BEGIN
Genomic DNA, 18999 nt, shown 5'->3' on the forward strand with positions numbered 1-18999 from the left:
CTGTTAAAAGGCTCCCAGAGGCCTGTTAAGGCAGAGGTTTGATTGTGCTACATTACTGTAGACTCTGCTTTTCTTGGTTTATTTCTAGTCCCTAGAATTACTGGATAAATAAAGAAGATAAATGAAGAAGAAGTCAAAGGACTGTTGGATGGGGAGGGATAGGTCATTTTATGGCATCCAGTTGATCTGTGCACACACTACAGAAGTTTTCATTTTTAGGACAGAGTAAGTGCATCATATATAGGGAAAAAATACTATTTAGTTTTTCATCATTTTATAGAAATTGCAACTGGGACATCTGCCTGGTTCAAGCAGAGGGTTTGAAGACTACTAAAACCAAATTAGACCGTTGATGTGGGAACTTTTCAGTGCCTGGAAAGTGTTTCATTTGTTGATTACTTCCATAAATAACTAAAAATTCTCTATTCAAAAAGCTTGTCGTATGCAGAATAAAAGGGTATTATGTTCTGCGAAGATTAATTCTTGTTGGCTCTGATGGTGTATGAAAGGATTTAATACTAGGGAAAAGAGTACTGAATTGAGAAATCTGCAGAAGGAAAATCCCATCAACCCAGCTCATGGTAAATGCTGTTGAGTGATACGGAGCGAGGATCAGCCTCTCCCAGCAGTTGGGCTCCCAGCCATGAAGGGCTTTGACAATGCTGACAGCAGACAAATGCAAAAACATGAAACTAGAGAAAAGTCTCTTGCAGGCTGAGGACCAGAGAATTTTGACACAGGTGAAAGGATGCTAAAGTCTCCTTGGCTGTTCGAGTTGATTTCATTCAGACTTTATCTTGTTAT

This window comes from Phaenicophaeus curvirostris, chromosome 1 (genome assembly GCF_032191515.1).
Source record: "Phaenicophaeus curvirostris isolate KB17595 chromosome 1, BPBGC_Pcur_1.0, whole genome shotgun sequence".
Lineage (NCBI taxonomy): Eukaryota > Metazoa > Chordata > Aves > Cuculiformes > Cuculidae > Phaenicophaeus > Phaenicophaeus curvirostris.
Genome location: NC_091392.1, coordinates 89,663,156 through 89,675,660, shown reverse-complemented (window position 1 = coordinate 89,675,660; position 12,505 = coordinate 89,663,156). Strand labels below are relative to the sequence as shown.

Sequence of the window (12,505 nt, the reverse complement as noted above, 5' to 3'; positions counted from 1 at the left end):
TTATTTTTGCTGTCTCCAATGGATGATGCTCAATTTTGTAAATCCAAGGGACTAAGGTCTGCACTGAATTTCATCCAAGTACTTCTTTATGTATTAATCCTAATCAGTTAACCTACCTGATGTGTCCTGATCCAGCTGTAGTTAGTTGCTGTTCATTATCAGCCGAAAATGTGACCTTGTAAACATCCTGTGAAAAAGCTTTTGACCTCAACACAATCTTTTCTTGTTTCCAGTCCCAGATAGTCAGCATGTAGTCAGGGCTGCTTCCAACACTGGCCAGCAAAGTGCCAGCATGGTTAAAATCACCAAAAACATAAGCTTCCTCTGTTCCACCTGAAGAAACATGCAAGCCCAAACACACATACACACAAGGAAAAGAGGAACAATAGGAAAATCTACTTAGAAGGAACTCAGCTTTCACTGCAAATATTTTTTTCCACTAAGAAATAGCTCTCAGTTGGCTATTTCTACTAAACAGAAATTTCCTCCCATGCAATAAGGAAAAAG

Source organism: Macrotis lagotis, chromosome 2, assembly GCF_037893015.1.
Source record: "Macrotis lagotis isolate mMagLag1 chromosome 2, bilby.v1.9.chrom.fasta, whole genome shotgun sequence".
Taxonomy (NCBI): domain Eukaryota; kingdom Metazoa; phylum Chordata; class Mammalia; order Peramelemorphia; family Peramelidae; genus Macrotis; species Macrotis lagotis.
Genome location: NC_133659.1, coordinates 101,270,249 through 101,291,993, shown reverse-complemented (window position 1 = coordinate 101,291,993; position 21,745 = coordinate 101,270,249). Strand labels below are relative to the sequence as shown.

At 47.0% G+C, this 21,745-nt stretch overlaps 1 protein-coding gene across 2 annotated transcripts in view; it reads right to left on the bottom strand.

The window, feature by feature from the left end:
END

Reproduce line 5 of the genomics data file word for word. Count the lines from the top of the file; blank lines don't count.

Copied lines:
Lineage (NCBI taxonomy): Eukaryota > Metazoa > Chordata > Aves > Cuculiformes > Cuculidae > Phaenicophaeus > Phaenicophaeus curvirostris.